The term "building envelope" gets thrown around frequently when discussing energy usage and building security. Although it's become a common term, many people don't know exactly what it encompasses.
However, the building envelope is an increasing important aspect of any commercial or residential building. As the Center for Climate and Energy Solutions noted, commercial and residential buildings such as offices and apartments make up about 40 percent of the energy usage in the U.S. Within this energy consumption, heating and cooling make up the largest portion, especially in residential structures.
"Commercial and residential buildings make up about 40% of the energy usage in the U.S."
To cut down on both the cost and environmental impact of this energy use, it's critical that building managers understand what their building envelope involves and how they can improve it.
What is a building envelope?
The building envelope refers to whatever separates the conditioned interior of the building from the unconditioned outside world. It controls the ability of air, water and heat to travel into or out of a structure.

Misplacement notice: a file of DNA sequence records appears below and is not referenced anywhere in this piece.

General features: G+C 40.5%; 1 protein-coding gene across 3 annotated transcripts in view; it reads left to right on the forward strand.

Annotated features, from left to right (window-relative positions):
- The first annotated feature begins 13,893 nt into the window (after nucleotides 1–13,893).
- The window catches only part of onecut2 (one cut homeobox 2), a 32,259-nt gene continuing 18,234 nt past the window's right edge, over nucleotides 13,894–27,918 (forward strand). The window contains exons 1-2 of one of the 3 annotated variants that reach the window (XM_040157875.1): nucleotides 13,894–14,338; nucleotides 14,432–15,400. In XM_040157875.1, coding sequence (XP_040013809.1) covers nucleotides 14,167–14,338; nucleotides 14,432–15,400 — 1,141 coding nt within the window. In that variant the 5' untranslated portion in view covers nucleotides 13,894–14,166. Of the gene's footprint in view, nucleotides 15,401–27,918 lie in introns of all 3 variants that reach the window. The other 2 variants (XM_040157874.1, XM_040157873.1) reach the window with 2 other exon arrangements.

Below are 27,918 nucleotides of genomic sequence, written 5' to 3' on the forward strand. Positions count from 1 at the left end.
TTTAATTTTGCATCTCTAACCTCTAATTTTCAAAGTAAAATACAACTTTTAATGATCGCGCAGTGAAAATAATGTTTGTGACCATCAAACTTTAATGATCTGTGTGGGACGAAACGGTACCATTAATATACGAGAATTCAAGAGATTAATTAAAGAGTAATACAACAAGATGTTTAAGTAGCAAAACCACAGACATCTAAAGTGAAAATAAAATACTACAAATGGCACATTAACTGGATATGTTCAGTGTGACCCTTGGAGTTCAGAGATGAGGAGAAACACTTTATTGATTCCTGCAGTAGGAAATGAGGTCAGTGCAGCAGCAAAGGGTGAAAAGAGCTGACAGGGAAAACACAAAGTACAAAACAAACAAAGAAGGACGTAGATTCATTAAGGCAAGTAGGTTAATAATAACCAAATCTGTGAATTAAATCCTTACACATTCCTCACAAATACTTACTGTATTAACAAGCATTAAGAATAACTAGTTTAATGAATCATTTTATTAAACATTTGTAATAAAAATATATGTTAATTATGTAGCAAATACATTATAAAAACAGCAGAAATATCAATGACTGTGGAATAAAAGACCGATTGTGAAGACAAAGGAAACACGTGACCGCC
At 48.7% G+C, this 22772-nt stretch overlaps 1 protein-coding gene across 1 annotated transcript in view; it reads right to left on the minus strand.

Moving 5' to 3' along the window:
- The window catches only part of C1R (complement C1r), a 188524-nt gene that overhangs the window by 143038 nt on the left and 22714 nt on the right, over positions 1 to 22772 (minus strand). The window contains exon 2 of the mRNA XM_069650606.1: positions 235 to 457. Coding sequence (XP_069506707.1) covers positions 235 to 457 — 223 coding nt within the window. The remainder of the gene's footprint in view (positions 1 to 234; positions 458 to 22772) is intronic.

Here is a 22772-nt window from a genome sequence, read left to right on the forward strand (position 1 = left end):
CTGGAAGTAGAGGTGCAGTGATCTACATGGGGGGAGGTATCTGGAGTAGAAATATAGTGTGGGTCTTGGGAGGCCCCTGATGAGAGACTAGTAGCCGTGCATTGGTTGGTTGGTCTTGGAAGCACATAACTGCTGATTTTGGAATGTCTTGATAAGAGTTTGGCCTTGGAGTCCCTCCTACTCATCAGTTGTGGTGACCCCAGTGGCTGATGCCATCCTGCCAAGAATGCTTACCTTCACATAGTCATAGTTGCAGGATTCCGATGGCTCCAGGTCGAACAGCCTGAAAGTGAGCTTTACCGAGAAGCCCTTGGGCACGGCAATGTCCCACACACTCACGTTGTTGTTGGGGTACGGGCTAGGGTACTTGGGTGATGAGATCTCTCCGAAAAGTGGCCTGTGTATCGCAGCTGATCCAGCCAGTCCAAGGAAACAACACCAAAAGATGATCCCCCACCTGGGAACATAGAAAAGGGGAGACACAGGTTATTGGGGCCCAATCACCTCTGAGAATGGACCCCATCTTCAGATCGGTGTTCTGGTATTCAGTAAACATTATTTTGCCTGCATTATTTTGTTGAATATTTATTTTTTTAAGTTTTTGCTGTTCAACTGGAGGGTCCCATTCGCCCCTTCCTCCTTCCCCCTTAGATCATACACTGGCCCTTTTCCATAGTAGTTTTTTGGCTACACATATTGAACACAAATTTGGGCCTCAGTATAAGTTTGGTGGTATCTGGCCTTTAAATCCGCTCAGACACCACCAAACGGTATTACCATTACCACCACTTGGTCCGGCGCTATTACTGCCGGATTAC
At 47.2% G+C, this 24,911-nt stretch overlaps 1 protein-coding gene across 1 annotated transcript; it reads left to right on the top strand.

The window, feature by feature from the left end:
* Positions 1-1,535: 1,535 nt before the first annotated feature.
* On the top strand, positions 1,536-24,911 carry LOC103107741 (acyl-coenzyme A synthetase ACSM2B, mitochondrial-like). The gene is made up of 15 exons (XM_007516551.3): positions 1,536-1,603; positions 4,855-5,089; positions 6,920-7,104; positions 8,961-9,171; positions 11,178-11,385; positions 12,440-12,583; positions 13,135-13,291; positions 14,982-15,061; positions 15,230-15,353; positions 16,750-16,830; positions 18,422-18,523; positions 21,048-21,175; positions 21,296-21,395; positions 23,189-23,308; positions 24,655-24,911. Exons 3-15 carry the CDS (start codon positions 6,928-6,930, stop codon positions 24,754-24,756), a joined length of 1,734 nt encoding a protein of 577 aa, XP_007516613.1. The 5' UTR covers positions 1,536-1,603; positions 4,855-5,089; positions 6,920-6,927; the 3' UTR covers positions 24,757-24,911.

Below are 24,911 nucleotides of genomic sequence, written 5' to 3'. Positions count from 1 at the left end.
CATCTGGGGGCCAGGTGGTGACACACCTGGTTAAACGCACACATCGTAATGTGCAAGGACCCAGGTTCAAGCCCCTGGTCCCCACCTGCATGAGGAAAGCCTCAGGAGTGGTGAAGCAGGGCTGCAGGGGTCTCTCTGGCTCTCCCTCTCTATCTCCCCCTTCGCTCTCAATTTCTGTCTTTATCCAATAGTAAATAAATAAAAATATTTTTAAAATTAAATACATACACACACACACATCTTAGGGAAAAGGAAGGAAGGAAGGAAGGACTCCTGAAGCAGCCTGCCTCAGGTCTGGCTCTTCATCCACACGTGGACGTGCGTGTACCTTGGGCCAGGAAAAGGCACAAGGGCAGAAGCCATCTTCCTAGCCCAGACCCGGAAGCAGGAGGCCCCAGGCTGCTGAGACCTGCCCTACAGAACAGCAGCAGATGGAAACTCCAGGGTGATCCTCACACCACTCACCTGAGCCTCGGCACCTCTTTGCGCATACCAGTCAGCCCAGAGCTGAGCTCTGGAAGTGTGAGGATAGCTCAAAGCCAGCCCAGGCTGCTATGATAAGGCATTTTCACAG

Building envelopes are typically made up of the walls, roofs, windows, doors, insulation and other climate control elements. Aesthetic exterior features or unconditioned spaces are not usually included in the building envelope. The building envelope is specifically engineered to control temperature, moisture and air pressure inside the building.
The most important job that a building envelope does is provide structural support, but as a facilities manager, you're likely more concerned about the weatherization benefits that the envelope can provide. Envelopes are often described as either loose or tight, where a tight envelope has more control over how air, moisture and heat flow through the structure.
Improve your building envelope
A tighter building envelope is often beneficial. This can allow you to maximize tenant comfort as well as get the optimal savings on your heating and cooling costs.
Work with Clean and Polish Building Solutions to improve your building's envelope by upgrading your windows to let less heat in, caulking exterior gaps where air and water can get in, and using waterproof coating and sealing on other exterior features to protect the inside of the building. Your roof may be able to be improved as well.
Keep in mind that a tighter envelope does often mean more mold because of the lack of natural ventilation. Talk to your building solutions company about mold prevention and cleaning options for your new, tighter envelope.